My next DIY bass project was a Precision-style bass. I have a very nice Peavey T-20 that I bought new in 1983. I don’t know exactly what the wood is, but this thing weighs a little over 10 pounds. The Jazz style kit weighs in a little lighter at 8 pounds 12 ounces. Then I came across a P-bass kit that I knew would weigh quite a bit less, so I thought I would give it a shot. It was made of paulownia.

My first Precision-style bass kit was made by Fistrock, a brand marketed by L&Y and sold on Amazon. I’ve purchased other products from L&Y and have been very pleased, so I didn’t really have any concerns about this DIY bass guitar kit. It arrived quickly, and was relatively easy to assemble. This kit also had a blade type headstock, which I shaped into a standard Fender Precision Bass design. You can read more about this in my post How to Shape a Headstock.

The paulownia wood, besides being lightweight, has a beautiful wide grain. I finished this kit entirely with Minwax Tung Oil Finish to let the beauty of the paulownia shine. The fingerboard is dyed poplar, and I treated it just like rosewood fingerboards with Dunlop Fretboard 65 Ultimate Lemon Oil. You can read my full review of this kit in my post Fistrock P-Bass DIY Guitar Kit Review.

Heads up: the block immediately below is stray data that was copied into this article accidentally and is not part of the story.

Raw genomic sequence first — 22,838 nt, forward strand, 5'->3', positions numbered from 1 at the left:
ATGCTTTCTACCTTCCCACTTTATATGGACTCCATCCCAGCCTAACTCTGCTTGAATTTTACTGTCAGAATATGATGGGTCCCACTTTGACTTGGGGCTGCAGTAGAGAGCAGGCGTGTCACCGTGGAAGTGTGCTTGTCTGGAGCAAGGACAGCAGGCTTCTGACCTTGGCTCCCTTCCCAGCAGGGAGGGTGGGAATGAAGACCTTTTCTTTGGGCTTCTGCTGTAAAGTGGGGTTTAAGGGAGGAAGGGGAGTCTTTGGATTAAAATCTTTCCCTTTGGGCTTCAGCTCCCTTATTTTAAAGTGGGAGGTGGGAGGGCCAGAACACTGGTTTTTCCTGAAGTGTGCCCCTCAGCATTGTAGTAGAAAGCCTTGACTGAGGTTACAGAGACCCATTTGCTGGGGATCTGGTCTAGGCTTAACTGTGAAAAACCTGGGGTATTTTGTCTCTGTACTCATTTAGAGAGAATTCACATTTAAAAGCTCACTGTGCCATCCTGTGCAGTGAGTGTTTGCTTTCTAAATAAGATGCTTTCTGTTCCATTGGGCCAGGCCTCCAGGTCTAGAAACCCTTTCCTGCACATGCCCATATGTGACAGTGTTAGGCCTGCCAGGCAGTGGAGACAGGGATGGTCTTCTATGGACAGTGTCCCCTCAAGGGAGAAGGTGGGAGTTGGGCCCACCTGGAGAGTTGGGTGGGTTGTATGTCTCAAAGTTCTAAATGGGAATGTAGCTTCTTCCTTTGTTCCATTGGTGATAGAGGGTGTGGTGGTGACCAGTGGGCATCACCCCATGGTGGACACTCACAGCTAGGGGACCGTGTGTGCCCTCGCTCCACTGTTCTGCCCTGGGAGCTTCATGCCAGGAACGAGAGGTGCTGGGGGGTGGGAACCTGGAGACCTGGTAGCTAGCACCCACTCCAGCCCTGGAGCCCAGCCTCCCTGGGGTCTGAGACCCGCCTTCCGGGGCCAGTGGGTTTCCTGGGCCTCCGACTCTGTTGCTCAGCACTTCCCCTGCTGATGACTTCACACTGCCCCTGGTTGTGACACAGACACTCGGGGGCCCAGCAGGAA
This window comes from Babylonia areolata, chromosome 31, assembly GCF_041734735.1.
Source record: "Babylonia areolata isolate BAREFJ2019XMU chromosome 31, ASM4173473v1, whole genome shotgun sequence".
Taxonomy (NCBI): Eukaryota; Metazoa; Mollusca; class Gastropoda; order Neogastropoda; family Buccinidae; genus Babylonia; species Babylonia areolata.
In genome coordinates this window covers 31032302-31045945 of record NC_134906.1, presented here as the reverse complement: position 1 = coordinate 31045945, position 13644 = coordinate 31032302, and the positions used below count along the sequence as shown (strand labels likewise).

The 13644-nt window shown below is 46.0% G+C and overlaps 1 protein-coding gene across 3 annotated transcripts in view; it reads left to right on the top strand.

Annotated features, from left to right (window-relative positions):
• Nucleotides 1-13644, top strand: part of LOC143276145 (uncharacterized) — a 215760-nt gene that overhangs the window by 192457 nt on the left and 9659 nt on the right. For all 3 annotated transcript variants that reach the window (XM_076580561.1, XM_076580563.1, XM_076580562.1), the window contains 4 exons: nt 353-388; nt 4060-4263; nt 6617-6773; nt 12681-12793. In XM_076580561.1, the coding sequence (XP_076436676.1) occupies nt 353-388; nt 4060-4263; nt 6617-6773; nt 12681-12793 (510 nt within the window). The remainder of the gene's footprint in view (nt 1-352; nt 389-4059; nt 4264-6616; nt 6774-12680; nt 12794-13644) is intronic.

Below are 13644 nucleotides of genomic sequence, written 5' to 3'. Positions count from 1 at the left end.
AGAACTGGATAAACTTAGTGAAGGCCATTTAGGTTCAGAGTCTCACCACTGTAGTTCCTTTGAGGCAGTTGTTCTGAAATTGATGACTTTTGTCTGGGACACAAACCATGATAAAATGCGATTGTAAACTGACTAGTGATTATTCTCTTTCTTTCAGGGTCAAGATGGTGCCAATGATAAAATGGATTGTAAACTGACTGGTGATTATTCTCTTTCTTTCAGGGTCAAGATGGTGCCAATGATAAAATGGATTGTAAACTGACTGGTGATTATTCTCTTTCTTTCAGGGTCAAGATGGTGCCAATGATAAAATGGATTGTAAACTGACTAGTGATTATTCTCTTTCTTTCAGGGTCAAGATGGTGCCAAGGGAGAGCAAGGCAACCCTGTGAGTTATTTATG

The completed Paulownia P-bass weighs 6 pounds 8 ounces, much less than my Peavey. Most of the weight, though, is in the neck so it does feel a little bit different. However, the P-bass design of the body places the upper strap pin right at the 12th fret, so overall the balance is pretty good while standing and while sitting. It is still a different feel than the heavier Peavey or Jazz-style bass.

A Precision Bass Style from Parts

P-bass built from component parts

It was after building my first P-style bass that I realized the nut width on it was the same as on my J-style kit. So, as I said earlier, I decided to put a different neck on the Jazz bass, which left me with an extra neck. I couldn’t let that go to waste. Besides that, the Fistrock P-style kit I had built had Ibanez-style tuning machines, and I wanted a P-bass that looked more like a Fender. So, I set out to build another P-style bass from the extra neck and from component parts that I obtained from various places.